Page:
0

I have a netgear router and I want to host a local website on that wifi network. I want anybody connected from a laptop or mobile phone to be able to type "mylocalwebsite.com" in the web browser and be redirected to the ip of the server where the website is hosted. Currently the only way I can access the website is by manually typing the ip address of the server, but I want people to visit my website by typing a more user friendly name. Can I do this just by using my router or do I need to set up a DNS server? Or is there another way?

  • 1
    This depends on the model of the router, whether the feature is there. If it isn't, then the next option is to run DNS/DHCP from the webserver. – Paul Jun 25 '15 at 4:47
  • it's a NETGEAR WG302 – agugglez Jun 25 '15 at 16:50
0

May be depending on the model, but for most you could manually point it in the DNS settings on the router. See this KB.

It's worth nothing in all likelihood they could use the hostname of the server in most conventional network environments too. Hostnames are usually prettier than IP addresses?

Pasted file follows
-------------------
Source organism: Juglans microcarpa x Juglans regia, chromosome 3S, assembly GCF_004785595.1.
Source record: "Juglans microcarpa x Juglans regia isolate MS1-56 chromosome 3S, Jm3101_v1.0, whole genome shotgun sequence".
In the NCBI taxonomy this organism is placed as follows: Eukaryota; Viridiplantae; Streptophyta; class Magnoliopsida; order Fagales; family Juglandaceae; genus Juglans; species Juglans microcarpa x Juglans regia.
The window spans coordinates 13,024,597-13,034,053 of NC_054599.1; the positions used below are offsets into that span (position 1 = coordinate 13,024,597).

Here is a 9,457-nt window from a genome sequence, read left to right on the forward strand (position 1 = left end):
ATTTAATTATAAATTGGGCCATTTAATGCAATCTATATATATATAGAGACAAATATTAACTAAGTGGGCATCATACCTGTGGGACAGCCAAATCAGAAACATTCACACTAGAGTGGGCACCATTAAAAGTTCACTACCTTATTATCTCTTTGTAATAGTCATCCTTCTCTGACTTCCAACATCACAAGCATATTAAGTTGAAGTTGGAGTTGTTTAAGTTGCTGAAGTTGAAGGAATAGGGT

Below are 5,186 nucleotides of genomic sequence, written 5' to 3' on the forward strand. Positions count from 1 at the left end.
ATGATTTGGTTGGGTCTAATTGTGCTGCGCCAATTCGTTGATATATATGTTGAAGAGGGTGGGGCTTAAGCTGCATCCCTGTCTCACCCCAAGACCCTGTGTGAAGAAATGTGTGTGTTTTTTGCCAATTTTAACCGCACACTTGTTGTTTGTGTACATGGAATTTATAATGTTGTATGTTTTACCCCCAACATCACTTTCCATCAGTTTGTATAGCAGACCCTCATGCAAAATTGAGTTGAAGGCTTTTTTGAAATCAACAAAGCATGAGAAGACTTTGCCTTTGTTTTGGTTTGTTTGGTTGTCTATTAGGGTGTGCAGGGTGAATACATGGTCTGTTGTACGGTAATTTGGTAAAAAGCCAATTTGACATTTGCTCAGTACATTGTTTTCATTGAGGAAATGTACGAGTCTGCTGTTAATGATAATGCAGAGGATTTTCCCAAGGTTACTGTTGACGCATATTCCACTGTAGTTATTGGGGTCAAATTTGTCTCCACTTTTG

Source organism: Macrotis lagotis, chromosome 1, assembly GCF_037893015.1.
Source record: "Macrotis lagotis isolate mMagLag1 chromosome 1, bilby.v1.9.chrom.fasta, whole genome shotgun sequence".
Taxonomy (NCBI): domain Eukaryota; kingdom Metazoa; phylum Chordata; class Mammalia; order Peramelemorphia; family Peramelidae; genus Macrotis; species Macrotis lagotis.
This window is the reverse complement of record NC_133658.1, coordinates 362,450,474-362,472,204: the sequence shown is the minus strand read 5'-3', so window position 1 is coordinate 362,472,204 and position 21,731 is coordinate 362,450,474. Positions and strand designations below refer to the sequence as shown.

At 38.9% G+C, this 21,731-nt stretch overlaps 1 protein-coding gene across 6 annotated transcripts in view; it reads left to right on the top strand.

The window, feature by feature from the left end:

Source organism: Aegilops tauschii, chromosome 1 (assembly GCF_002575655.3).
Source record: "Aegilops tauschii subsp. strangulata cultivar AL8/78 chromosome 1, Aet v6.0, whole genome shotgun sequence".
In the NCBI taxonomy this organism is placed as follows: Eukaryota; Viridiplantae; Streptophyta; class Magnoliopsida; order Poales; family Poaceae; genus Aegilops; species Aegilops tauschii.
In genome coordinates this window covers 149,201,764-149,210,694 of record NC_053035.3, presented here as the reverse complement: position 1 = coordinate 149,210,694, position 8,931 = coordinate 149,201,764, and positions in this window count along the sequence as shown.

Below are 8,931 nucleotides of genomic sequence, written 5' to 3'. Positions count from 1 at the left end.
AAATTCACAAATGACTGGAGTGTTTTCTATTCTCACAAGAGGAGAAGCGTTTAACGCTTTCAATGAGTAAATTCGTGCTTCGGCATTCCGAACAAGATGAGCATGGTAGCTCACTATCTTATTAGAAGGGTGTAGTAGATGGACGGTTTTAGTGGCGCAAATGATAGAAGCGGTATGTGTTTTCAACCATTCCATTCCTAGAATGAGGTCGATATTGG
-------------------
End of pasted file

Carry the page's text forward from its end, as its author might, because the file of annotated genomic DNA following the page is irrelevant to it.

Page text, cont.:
• It's a NETGEAR WG302. Your link talks about a "managed switch", I don't think I have that. I tried to change my computer name to "mylocalwebsite.com" but it doens't allow dots. – agugglez Jun 25 '15 at 16:53
  • Whoops my bad. I don't see the option in the WG302 but it's an option in a lot of residential router's admin interfaces. Worst comes to worst you could host a DNS server as well and point it to that as your primary DNS server, but that's messy IMHO. – Michael Bailey Jun 25 '15 at 19:42
  • @agugglez Do you see an option in the WG302 config (at your admin page, probably 192.168.1.1 or whatever your internal address is) for manual DNS entries? A managed switch is honestly very similar to a router in a few ways. Many managed switches can even be dumber than routers. – Michael Bailey Jul 1 '15 at 20:00

Your Answer

By clicking “Post Your Answer”, you agree to our terms of service, privacy policy and cookie policy

Not the answer you're looking for? Browse other questions tagged or ask your own question.